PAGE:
The House approved two bills aimed at speeding up drilling for oil and natural gas on public lands.
An Oklahoma energy company said it will build its biggest factory yet in western North Dakota to help capture and bring to market more of the natural gas that currently is being burned off as a byproduct of soaring oil production.
California regulators recommended $94 million in refunds for Southern California utility customers for reduced operating costs at the now-closed San Onofre nuclear power plant.
Another Utah refinery has received approval for a major expansion in a heavily populated corridor struggling to achieve federal air-quality standards and a group pushing Utah to crack down harder on polluters says it will try to block the effort in court.
The only two uranium mines operating in Arizona and an associated mill in southern Utah are set to cease operations temporarily as prices for the ore decline.
Unfazed by its counterparts pulling out of Kansas, SandRidge Energy plans to spend $350 million next year to punch an additional 100 horizontal wells and build associated infrastructure in the Mississippian Lime formation in the state.
Unemployed and underemployed Connecticut construction workers are being trained to work on planned gas distribution and transmission pipeline construction projects.
Shell Oil Co. is still actively exploring a plan to build a huge natural gas processing plant in western Pennsylvania and may have selected engineering firms to do feasibility studies.
Under pressure to tighten air quality standards for oil and gas drillers, Colorado officials on Monday proposed the nation's first statewide standards for methane emissions and other heightened safeguards.
North Dakota Gov. Jack Dalrymple says he is forming a panel of independent engineers, industry and state officials to increase pipeline safety in the state.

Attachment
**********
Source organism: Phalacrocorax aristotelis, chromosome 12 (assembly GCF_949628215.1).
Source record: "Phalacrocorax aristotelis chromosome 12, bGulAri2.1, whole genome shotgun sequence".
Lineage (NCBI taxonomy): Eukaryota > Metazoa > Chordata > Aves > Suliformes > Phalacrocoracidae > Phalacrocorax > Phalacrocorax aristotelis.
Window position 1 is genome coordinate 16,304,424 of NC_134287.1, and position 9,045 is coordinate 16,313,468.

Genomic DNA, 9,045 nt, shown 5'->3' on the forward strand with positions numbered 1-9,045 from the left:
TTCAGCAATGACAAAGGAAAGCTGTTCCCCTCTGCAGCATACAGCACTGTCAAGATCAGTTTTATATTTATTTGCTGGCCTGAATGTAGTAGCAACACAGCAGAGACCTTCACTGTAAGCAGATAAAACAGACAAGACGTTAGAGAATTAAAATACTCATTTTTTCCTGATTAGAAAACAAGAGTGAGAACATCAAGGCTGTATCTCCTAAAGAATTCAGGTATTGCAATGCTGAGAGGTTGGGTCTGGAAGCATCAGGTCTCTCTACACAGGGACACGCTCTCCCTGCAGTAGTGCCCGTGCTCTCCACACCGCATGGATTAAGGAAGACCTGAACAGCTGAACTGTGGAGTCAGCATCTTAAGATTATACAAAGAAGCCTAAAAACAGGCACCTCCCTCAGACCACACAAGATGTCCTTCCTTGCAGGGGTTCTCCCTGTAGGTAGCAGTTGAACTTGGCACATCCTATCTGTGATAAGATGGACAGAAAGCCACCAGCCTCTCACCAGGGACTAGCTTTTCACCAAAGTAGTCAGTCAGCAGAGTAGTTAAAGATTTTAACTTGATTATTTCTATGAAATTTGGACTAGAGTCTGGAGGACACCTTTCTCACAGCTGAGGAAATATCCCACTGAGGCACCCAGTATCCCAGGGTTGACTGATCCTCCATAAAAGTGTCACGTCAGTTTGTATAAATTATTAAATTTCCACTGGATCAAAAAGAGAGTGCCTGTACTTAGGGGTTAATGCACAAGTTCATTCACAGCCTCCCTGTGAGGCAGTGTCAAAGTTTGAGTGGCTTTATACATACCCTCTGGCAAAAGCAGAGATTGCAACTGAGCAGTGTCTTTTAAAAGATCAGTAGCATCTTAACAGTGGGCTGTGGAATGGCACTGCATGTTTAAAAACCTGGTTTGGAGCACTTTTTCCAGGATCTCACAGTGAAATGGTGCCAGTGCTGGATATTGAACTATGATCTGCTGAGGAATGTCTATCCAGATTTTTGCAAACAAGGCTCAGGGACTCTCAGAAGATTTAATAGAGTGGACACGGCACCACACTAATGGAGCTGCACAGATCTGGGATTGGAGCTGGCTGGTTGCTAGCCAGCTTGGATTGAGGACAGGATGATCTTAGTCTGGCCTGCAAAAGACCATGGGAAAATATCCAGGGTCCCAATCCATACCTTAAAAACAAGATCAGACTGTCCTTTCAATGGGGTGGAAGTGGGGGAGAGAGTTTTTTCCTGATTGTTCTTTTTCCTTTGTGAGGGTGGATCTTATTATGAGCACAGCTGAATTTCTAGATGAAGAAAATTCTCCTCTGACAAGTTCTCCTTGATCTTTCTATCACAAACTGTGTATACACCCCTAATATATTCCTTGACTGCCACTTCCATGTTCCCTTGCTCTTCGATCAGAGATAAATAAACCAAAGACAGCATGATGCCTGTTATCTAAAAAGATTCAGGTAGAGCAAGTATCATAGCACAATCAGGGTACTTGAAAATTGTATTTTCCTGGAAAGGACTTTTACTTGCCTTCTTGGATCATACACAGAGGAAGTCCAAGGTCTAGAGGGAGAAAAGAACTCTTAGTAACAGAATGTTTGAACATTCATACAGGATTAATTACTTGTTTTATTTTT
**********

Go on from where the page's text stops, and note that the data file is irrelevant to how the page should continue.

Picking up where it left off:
It's costly, risky and dependent on technologies that have yet to be fully developed. A decades-long journey filled with unknowns lies ahead for Japan, which took a small step this week toward decommissioning its crippled Fukushima nuclear power plant.
The fight to revamp Mexico's state-run oil industry could start any time because of a Senate proposal to allow private access to the country's oil, a nationalist symbol that for decades has been fiercely protected by the constitution.
The Illinois Pollution Control Board will decide this week whether to give a Houston company extra time to install pollution controls at five Illinois coal-fired power plants, a scenario that underscores the uncertainty facing an industry squeezed by environmental regulations and competition from natural gas.
The drilling boom has launched billions of dollars in port construction projects, as well as a round-the-clock frenzy to move products in and out of the oil patch and to coastal terminals and refineries.
Swagelok Company introduces the new High-Volume Swaging Unit to increase safety and productivity for the oil and gas, alternative fuel and general industries.
The nation's largest public utility is shuttering eight coal-fired boilers at plants in Alabama and Kentucky and more reductions could be in store over the next few years.
Work is underway on a facility where oil will be shipped from a planned refinery on the Fort Berthold Reservation in northwestern North Dakota.
A gas pipeline has exploded in rural North Texas, officials urged residents of a nearby town to evacuate as a precaution.
The Energy Department's Energy Information Administration reported that natural gas in storage grew by 20 billion cubic feet to 3.834 trillion cubic feet last week.
North Dakota's Land Board has awarded $12.2 million in state grants to fire departments and emergency medical services providers in North Dakota's oil-production region.
A decision by one northern New Mexico county to prohibit oil and natural gas development has prompted a statewide industry group and three landowners to challenge the ban in federal court, calling it unconstitutional.
Gregory Zuckerman's book "The Frackers" tells the unexpected story of how a once-obscure method of producing oil and natural gas from shale rock led to a huge American energy boom — and to a bitter debate over whether that's a great thing or an environmental disaster.
Connecticut's nuclear plant has shut down one of its units for 48 hours due to equipment failure.
When President George W. Bush signed a law that year requiring oil companies to add billions of gallons of ethanol to their gasoline each year, Bush predicted it would make the country "stronger, cleaner and more secure." But the ethanol era has proven far more damaging to the environment than politicians promised and much worse than the government admits.